Beyond the Job Title

While applying for my first job, I only focused on two things: the name of the employer and the position title.

I must admit, I was very choosy and immature then. I didn’t want to apply for a clerical position.

Let me make this clear: I have nothing against clerical work and I respect all those who hold this kind of job. But maybe because of my academic background, I had this preconceived notion that I should aspire for a higher position. (wrong, wrong!)

So when I was offered a job by a top food manufacturing company and my position title was Labor Relations Assistant, I accepted it.  The salary offer was lower than I had hoped for, but I was satisfied with the job title and the Company that I will be working for.

The Revelation

But a year after, I accidentally discovered that my Labor Relations Assistant title was, in fact, equal to that of an HR Clerk in terms of job grade.

After avoiding lots of similar positions before, it turned out that I still got hired for a clerical job. Haha.

I was surprised, but was not disappointed. I guess I had known it all along, given the kind of tasks being assigned to me during my first few months.

I was more amused thinking that my boss went all his way to lobby for a better-sounding position title, just so he could offer me the job. Wow, haba ng hair ko! He probably knew I won’t accept it outright had I known it was a clerical post, and well, he was right. Good foresight!

(In case my former Boss is reading this now, I want you to know that I have forgiven you for this “misinformation” and I still have the utmost respect for you. Hehehe!)

It didn’t take long before I got promoted to a higher job grade, and was given more challenging responsibilities year after year. That clerical position opened new and exciting doors for me. The experience was really good. I wouldn’t change a thing. No regrets, whatsoever.

So what’s the moral of the story? Don’t get fixated on the job title alone.

Strike Two

You might think I learned my lesson after that incident. Well… not quite.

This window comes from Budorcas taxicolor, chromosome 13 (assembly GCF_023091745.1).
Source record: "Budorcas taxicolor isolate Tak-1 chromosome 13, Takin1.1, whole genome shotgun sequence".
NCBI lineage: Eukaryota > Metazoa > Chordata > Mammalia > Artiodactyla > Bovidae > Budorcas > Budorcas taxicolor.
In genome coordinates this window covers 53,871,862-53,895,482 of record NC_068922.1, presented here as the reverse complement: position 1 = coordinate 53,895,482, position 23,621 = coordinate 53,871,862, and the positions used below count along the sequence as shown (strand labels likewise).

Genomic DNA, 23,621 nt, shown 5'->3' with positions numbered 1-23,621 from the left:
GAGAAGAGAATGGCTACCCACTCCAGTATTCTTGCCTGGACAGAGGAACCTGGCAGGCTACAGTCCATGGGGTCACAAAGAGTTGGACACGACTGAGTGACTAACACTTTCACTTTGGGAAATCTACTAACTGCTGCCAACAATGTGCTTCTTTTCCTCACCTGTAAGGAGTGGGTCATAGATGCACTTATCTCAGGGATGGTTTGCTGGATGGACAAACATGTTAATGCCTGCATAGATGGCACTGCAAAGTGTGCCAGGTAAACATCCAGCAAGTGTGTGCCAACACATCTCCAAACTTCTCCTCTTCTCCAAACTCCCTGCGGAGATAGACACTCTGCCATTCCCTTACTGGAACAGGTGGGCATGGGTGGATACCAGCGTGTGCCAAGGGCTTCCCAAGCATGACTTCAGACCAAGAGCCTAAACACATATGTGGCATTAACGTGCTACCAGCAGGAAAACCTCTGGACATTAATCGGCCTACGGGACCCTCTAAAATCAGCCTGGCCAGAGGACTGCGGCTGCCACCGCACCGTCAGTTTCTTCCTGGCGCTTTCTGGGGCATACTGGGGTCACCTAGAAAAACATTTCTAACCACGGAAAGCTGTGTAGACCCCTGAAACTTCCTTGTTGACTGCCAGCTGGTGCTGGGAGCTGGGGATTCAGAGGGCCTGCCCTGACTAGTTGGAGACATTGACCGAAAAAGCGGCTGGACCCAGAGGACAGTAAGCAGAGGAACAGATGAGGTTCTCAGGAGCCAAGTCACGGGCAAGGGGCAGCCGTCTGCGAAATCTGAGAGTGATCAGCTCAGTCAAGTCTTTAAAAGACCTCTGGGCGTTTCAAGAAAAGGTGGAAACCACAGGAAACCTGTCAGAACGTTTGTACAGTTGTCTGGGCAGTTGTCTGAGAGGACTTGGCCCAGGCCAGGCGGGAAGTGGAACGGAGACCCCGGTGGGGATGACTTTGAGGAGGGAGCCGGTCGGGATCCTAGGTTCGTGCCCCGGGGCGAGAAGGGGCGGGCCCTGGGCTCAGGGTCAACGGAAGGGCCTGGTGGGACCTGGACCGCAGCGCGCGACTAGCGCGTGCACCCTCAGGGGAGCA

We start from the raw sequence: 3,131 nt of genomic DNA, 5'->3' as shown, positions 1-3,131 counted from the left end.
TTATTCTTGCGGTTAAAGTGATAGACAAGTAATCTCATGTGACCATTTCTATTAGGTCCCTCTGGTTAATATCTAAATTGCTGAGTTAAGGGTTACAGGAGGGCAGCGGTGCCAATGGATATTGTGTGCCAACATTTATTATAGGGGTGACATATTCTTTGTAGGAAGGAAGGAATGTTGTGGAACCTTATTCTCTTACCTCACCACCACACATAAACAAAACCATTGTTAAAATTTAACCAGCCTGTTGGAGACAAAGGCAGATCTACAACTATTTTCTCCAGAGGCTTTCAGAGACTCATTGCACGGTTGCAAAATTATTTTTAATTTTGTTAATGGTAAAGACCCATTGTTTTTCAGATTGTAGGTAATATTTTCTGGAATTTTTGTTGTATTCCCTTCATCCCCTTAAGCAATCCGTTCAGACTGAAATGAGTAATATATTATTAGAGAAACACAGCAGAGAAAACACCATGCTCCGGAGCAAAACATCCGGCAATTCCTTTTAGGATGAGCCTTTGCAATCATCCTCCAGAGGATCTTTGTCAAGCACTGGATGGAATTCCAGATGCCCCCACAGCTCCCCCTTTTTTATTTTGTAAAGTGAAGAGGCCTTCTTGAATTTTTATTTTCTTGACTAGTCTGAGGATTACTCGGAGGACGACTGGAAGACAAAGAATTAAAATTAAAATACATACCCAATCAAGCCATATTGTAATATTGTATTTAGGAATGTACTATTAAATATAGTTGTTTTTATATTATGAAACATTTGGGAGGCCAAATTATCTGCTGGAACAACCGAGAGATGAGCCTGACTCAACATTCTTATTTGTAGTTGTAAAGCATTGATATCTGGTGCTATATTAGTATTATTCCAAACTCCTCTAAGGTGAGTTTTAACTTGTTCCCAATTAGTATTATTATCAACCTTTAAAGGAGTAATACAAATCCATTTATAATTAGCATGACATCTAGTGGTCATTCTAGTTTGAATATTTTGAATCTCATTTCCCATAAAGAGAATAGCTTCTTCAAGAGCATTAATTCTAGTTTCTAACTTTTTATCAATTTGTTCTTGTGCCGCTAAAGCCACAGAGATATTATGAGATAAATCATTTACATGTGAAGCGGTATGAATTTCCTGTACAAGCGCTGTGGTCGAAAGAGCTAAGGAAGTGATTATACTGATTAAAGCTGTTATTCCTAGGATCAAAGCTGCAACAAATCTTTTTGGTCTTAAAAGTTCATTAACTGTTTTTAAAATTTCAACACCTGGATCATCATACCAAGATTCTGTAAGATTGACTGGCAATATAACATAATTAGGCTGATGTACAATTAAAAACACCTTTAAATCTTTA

I have been invited to enter the life insurance industry a few times after that, but again, I had issues with the title “insurance agent.”  Agent na nga, insurance pa. Double whammy!

It’s because here in our country, a lot of people are still allergic to the word insurance. There’s also a certain stigma connected to being an agent that makes other people avoid agents like a plague.

So what made me agree to join this industry?

A small part of the reason was because insurance agents can now be called Financial Advisors. However, that’s not always the case. I’ll explain this further in another blog post.

The idea of being called a Financial Advisor was more enticing than be called an insurance agent, so I agreed to undergo the whole process of becoming one, and the rest is history.

woman-hand-smartphone-desk

By being labelled as a Financial Advisor, did I get to escape the stigma of being an agent?

No. Not entirely.

A Different Perspective

But rather than feeling bad about it, I chose to change my perspective about agents.

Merriam-Webster dictionary defines agent as “a person who does business for another person; a person who acts on behalf of another.”

Do I do business for another person? Check.

I do business on behalf of a financial institution.

Merriam-Webster also defines agent as “a person or thing that causes something to happen.”

As a Financial Advisor, I help my clients achieve their financial goals. Big check!

Even with the prestige of being called a Financial Advisor, at the end of the day, I am still an agent.

That is why I decided to name this blog site as Touched by an Agent, and not Touched by an Advisor.

I realized that if I want to stay in this industry, I have to embrace my role as an agent and not focus on the title so much.

I hope that through my blogs, I can also inspire others to look beyond the position title of an Agent and appreciate the kind of work that agents do. Who knows what kind of blessing agents like me can bring into your life.

It’s worth a try.

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